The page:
U.S. Stamp Notes — By John M. Hotchner
The National Christmas Tree in Washington, D.C., is one of the best known annual decorated symbol of the season. It was even featured on the 1963 5¢ Christmas stamp with a backdrop of the White House (Scott 1240).
Next in line in for pride of place in the national consciousness would probably be the Christmas tree at the seasonal ice rink at Rockefeller Center in New York City. Having waited in line for half an hour to see it, I would say it is an equally popular attraction.
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I recently found in my files a photograph that I was given while working in New York in 1991. It portrays the informal start of the Rockefeller Center tradition in 1931 when workmen involved in the construction of the center on the 5th Avenue site placed a small tree, complete with tinsel and gaily colored ornaments in the area that would eventually be the British Empire Building.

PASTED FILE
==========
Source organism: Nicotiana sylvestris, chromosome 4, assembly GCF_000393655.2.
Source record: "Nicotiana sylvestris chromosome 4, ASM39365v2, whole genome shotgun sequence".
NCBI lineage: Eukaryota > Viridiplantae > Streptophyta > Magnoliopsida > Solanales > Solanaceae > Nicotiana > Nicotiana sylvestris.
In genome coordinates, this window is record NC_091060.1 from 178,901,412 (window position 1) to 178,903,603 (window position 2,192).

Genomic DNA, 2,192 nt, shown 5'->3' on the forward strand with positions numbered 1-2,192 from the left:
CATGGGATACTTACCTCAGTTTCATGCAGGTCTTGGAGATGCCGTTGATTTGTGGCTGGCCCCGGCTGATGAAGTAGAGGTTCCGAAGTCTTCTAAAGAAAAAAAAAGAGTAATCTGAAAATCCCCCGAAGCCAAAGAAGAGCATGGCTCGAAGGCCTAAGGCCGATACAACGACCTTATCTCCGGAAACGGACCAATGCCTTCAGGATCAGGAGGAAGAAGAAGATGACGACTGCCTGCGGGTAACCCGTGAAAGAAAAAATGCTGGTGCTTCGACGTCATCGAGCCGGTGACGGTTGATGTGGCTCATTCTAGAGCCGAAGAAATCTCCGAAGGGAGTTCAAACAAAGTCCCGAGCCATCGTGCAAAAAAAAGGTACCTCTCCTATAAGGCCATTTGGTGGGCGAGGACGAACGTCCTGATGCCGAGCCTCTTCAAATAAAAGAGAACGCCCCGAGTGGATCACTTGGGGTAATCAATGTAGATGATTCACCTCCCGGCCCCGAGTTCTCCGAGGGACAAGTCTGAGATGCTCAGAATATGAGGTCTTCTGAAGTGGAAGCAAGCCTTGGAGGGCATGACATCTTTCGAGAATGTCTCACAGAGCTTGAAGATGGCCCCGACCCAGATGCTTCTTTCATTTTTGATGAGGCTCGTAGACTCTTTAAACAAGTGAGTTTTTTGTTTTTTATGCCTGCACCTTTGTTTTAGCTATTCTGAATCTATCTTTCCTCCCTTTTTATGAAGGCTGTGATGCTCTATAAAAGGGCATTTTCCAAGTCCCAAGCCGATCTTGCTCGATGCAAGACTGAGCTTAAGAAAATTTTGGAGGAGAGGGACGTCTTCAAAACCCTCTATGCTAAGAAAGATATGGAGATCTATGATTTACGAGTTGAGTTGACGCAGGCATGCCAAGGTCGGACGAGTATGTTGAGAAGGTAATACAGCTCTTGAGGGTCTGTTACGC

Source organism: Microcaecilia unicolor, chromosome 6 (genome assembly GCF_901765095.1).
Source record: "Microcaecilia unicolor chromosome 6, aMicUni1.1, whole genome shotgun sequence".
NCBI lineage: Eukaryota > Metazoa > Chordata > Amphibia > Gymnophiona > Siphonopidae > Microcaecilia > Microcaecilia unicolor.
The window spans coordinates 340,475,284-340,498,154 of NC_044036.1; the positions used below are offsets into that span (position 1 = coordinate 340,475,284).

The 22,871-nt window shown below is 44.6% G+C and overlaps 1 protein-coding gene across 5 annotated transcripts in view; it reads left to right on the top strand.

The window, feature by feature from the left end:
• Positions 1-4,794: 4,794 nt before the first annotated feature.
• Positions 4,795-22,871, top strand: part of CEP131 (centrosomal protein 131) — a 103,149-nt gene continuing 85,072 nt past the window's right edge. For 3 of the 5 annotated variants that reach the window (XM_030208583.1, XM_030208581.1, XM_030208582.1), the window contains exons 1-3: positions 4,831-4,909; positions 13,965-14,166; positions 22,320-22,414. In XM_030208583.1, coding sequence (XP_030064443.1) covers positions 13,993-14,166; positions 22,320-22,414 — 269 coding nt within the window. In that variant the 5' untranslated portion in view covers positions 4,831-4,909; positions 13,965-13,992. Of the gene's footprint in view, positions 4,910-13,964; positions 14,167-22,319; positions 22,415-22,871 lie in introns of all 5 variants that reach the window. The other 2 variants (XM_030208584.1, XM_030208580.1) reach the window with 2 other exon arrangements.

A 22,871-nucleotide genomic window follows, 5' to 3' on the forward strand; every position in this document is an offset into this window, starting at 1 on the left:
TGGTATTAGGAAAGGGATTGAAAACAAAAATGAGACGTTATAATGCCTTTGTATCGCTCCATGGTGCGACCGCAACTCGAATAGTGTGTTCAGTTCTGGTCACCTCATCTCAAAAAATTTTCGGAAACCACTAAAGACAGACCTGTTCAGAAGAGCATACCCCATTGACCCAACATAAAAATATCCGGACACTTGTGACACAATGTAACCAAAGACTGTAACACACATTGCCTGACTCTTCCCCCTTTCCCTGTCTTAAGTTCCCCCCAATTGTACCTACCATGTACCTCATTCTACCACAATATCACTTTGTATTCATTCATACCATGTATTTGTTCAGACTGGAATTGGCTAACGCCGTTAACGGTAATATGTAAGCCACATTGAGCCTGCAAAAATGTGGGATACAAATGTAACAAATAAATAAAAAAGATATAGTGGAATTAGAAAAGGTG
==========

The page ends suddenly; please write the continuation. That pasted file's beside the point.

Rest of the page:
In the photo, the workmen are lined up to receive their pay on Christmas Eve.
To place the photo in philatelic context, shown nearby is a Christmas Day, 1931, cancellation of a stamp and 1931 Christmas seal aboard the United States Navy destroyer USS Perry.
In the intervening decades, the annual Rockefeller Center tree has reached new heights, and the setting for it is both beautiful and memorable. Wouldn’t it make a lovely U.S. Christmas stamp some time in the future?